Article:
The government has been accused of interfering in legislative affairs by sending civil servants to monitor the movement of lawmakers inside the legislature during major votes or debates.

“For years, whenever the legislature debates or votes on major issues, the government will try to ensure the passage of its proposals by planting a large number of civil servants in every corridor and on every floor to keep track of the number of lawmakers on each floor,” seven Democratic Party lawmakers said in a joint statement on Monday.

legco session
A legislative session. File Photo: LegCo.

“These civil servants act like paparazzi for the government to monitor the movement of lawmakers. Their conduct causes a nuisance and constitutes an invasion of privacy of lawmakers.”

The lawmakers asked Kenneth Chen Wei-on, chief of the Legislative Council Secretariat, to disclose details of the government’s operation, such as the reasons for giving civil servants access to the Legislative Council Complex.

Democratic Party lawmaker Ted Hui Chi-fung alleged that the government is attempting to influence voting results. He demanded an explanation of how the authorities use and keep the data collected.

Freedom of movement

Andrew Shum Wai-nam of the Legislative Assistants Concern Group told HKFP that the government’s practice in question has been going on for a long time.

“Public officers are supposed to be subject to LegCo’s security measures if they are to access different parts of the legislative building – why is it that they enjoy even more freedom [of movement] than legislative aides?” Shum said.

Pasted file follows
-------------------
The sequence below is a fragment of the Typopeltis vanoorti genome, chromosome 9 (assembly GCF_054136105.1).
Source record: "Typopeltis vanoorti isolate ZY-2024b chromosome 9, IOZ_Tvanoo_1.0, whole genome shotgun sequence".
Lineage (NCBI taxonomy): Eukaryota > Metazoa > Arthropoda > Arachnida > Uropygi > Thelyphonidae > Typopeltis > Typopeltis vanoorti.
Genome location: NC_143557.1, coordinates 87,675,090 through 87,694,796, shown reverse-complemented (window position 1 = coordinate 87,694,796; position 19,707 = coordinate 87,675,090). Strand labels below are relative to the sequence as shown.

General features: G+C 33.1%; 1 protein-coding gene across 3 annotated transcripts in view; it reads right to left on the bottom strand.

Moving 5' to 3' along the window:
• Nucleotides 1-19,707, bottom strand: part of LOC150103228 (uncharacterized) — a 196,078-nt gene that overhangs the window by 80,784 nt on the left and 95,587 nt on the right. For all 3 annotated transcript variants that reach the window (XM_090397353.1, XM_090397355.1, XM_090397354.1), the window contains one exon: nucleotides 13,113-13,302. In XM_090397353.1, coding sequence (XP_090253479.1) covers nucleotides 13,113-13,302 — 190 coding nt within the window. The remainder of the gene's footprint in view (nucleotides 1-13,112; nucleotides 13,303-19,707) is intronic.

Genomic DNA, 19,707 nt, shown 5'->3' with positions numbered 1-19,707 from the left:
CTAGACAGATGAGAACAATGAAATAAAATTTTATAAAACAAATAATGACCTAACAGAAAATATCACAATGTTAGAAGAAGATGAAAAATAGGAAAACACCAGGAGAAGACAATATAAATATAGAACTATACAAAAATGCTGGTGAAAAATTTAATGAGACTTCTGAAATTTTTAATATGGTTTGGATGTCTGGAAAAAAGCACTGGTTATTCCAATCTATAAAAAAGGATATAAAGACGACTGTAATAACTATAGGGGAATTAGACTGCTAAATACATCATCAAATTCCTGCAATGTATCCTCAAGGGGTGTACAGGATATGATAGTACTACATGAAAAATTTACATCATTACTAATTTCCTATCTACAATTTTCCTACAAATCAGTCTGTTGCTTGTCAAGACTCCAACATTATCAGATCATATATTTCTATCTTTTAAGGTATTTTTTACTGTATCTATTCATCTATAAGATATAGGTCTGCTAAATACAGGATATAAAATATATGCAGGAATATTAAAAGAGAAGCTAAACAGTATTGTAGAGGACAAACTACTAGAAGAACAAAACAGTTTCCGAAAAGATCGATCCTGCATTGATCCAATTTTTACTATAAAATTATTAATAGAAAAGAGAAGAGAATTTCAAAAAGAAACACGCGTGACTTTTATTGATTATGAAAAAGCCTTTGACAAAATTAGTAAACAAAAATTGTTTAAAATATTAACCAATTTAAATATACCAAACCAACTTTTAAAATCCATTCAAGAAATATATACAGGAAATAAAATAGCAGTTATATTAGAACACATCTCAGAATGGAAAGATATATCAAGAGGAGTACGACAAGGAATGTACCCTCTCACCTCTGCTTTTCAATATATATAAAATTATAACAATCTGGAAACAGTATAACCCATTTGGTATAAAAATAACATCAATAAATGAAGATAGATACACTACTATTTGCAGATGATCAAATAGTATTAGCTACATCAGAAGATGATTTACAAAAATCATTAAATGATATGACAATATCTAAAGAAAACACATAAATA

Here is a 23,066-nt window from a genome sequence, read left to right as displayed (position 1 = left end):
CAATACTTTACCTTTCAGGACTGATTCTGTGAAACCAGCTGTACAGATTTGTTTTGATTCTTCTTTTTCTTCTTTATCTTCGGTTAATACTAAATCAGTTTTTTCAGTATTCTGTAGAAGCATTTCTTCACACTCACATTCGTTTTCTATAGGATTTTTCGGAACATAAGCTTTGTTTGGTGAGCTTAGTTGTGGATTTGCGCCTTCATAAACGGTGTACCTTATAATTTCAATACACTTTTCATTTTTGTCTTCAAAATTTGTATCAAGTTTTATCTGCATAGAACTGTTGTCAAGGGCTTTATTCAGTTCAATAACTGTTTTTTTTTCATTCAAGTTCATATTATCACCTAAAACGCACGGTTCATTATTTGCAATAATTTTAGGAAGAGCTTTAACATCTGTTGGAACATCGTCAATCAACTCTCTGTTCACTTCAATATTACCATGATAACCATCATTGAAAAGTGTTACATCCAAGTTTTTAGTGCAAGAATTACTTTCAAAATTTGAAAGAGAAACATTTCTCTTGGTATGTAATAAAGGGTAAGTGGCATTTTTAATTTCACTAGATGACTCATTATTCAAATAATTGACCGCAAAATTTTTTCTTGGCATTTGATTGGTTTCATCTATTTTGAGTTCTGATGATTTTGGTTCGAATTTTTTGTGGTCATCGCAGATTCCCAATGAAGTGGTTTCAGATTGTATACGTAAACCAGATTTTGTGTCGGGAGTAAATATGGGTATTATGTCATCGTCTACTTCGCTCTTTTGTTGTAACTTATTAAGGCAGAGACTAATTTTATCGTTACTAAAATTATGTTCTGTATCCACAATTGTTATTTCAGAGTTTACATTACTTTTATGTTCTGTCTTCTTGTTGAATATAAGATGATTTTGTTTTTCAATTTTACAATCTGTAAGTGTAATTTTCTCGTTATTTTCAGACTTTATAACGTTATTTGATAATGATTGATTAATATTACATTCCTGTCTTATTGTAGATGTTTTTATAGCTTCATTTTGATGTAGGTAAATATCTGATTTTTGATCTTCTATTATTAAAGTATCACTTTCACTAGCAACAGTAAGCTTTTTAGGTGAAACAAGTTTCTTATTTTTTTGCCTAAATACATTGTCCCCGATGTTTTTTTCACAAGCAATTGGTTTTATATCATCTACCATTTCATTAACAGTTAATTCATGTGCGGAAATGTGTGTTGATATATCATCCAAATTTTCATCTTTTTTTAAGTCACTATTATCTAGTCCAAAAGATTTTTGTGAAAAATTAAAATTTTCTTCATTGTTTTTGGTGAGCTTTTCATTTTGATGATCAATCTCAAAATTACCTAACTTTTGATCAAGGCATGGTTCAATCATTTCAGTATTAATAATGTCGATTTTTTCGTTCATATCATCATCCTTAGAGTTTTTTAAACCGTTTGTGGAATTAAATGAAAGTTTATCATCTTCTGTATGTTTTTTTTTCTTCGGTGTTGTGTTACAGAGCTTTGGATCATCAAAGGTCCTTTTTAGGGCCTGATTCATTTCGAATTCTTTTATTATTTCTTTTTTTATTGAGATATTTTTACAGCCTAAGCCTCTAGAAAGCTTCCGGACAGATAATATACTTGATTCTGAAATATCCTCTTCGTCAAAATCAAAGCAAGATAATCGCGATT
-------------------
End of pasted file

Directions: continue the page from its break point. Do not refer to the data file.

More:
Andrew Leung and Kenneth Chen Wei-on
Andrew Leung (left) and Kenneth Chen Wei-on (right). Photo: Stanley Leung/HKFP.

“The Secretariat is effectively cooperating with the government in head-counting lawmakers by granting public officers the privilege of freely moving around inside the building.”

Paul Tang Kwok-wai, then-secretary for the civil service, said in 2013 that civil servants are sent to accompany government officials who attend legislative meetings. Their work includes canvassing lawmakers’ views and taking note of their voting preferences and attendance.

“Officers will be discreet and will fully comply with the rules of the LegCo Complex, so as to ensure that meetings and activities [inside the building] will not be affected,” Tang said.

He added that the government “fully respects” the Legislative Council’s duty of keeping it in check.

Ellie Ng has written for Foreign Policy, the Daily Telegraph, Global Voices Online and others.